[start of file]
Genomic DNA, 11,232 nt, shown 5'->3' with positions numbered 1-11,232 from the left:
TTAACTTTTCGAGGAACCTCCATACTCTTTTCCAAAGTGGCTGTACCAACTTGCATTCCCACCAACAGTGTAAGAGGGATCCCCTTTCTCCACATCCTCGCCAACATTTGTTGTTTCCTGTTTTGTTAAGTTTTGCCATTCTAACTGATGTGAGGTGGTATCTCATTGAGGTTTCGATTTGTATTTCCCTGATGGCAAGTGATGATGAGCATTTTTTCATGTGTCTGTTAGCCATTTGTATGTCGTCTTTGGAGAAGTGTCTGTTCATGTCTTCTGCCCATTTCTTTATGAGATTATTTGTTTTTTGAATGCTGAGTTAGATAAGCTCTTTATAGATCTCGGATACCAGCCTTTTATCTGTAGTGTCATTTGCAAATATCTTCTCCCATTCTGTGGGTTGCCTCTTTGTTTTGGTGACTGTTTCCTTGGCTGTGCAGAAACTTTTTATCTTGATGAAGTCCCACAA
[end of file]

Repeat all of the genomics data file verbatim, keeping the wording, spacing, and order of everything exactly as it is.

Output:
Genomic DNA, 11,232 nt, shown 5'->3' with positions numbered 1-11,232 from the left:
TTAACTTTTCGAGGAACCTCCATACTCTTTTCCAAAGTGGCTGTACCAACTTGCATTCCCACCAACAGTGTAAGAGGGATCCCCTTTCTCCACATCCTCGCCAACATTTGTTGTTTCCTGTTTTGTTAAGTTTTGCCATTCTAACTGATGTGAGGTGGTATCTCATTGAGGTTTCGATTTGTATTTCCCTGATGGCAAGTGATGATGAGCATTTTTTCATGTGTCTGTTAGCCATTTGTATGTCGTCTTTGGAGAAGTGTCTGTTCATGTCTTCTGCCCATTTCTTTATGAGATTATTTGTTTTTTGAATGCTGAGTTAGATAAGCTCTTTATAGATCTCGGATACCAGCCTTTTATCTGTAGTGTCATTTGCAAATATCTTCTCCCATTCTGTGGGTTGCCTCTTTGTTTTGGTGACTGTTTCCTTGGCTGTGCAGAAACTTTTTATCTTGATGAAGTCCCACAA